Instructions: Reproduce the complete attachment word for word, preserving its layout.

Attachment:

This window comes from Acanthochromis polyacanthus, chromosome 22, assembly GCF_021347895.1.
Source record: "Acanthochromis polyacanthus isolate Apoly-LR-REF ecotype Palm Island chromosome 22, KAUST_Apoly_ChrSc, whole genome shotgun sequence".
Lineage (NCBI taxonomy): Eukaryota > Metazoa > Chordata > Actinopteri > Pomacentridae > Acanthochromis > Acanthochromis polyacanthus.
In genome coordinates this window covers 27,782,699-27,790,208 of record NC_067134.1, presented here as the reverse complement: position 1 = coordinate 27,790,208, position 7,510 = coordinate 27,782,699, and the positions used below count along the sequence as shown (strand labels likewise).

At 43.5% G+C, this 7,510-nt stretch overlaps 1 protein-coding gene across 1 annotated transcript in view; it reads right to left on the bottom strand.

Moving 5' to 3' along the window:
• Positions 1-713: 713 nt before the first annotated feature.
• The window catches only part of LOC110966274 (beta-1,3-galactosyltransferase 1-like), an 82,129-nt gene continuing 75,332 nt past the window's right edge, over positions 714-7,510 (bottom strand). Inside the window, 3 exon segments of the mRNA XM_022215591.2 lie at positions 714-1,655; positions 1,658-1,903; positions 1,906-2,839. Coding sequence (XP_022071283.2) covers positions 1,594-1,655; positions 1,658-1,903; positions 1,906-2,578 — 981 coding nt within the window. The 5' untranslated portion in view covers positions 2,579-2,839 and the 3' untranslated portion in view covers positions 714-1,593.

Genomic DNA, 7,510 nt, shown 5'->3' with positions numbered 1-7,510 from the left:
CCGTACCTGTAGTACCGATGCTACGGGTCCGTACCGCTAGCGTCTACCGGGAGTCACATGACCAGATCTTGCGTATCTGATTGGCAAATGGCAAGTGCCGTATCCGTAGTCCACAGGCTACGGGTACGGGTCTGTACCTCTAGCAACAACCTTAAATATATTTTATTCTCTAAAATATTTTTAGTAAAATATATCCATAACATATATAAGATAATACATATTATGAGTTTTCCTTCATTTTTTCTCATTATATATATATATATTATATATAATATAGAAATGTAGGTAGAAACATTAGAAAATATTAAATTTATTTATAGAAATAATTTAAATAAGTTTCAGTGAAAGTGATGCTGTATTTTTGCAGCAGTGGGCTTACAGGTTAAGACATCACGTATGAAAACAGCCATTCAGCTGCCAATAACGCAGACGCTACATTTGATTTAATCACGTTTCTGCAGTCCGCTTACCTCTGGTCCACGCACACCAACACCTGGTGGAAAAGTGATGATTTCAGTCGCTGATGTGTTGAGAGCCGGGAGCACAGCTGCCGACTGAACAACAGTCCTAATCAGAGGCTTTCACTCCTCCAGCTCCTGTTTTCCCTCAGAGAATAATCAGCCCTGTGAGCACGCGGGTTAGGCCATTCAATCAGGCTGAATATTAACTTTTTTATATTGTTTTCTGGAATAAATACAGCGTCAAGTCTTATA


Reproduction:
This window comes from Acanthochromis polyacanthus, chromosome 22, assembly GCF_021347895.1.
Source record: "Acanthochromis polyacanthus isolate Apoly-LR-REF ecotype Palm Island chromosome 22, KAUST_Apoly_ChrSc, whole genome shotgun sequence".
Lineage (NCBI taxonomy): Eukaryota > Metazoa > Chordata > Actinopteri > Pomacentridae > Acanthochromis > Acanthochromis polyacanthus.
In genome coordinates this window covers 27,782,699-27,790,208 of record NC_067134.1, presented here as the reverse complement: position 1 = coordinate 27,790,208, position 7,510 = coordinate 27,782,699, and the positions used below count along the sequence as shown (strand labels likewise).

At 43.5% G+C, this 7,510-nt stretch overlaps 1 protein-coding gene across 1 annotated transcript in view; it reads right to left on the bottom strand.

Moving 5' to 3' along the window:
• Positions 1-713: 713 nt before the first annotated feature.
• The window catches only part of LOC110966274 (beta-1,3-galactosyltransferase 1-like), an 82,129-nt gene continuing 75,332 nt past the window's right edge, over positions 714-7,510 (bottom strand). Inside the window, 3 exon segments of the mRNA XM_022215591.2 lie at positions 714-1,655; positions 1,658-1,903; positions 1,906-2,839. Coding sequence (XP_022071283.2) covers positions 1,594-1,655; positions 1,658-1,903; positions 1,906-2,578 — 981 coding nt within the window. The 5' untranslated portion in view covers positions 2,579-2,839 and the 3' untranslated portion in view covers positions 714-1,593.

Genomic DNA, 7,510 nt, shown 5'->3' with positions numbered 1-7,510 from the left:
CCGTACCTGTAGTACCGATGCTACGGGTCCGTACCGCTAGCGTCTACCGGGAGTCACATGACCAGATCTTGCGTATCTGATTGGCAAATGGCAAGTGCCGTATCCGTAGTCCACAGGCTACGGGTACGGGTCTGTACCTCTAGCAACAACCTTAAATATATTTTATTCTCTAAAATATTTTTAGTAAAATATATCCATAACATATATAAGATAATACATATTATGAGTTTTCCTTCATTTTTTCTCATTATATATATATATATTATATATAATATAGAAATGTAGGTAGAAACATTAGAAAATATTAAATTTATTTATAGAAATAATTTAAATAAGTTTCAGTGAAAGTGATGCTGTATTTTTGCAGCAGTGGGCTTACAGGTTAAGACATCACGTATGAAAACAGCCATTCAGCTGCCAATAACGCAGACGCTACATTTGATTTAATCACGTTTCTGCAGTCCGCTTACCTCTGGTCCACGCACACCAACACCTGGTGGAAAAGTGATGATTTCAGTCGCTGATGTGTTGAGAGCCGGGAGCACAGCTGCCGACTGAACAACAGTCCTAATCAGAGGCTTTCACTCCTCCAGCTCCTGTTTTCCCTCAGAGAATAATCAGCCCTGTGAGCACGCGGGTTAGGCCATTCAATCAGGCTGAATATTAACTTTTTTATATTGTTTTCTGGAATAAATACAGCGTCAAGTCTTATA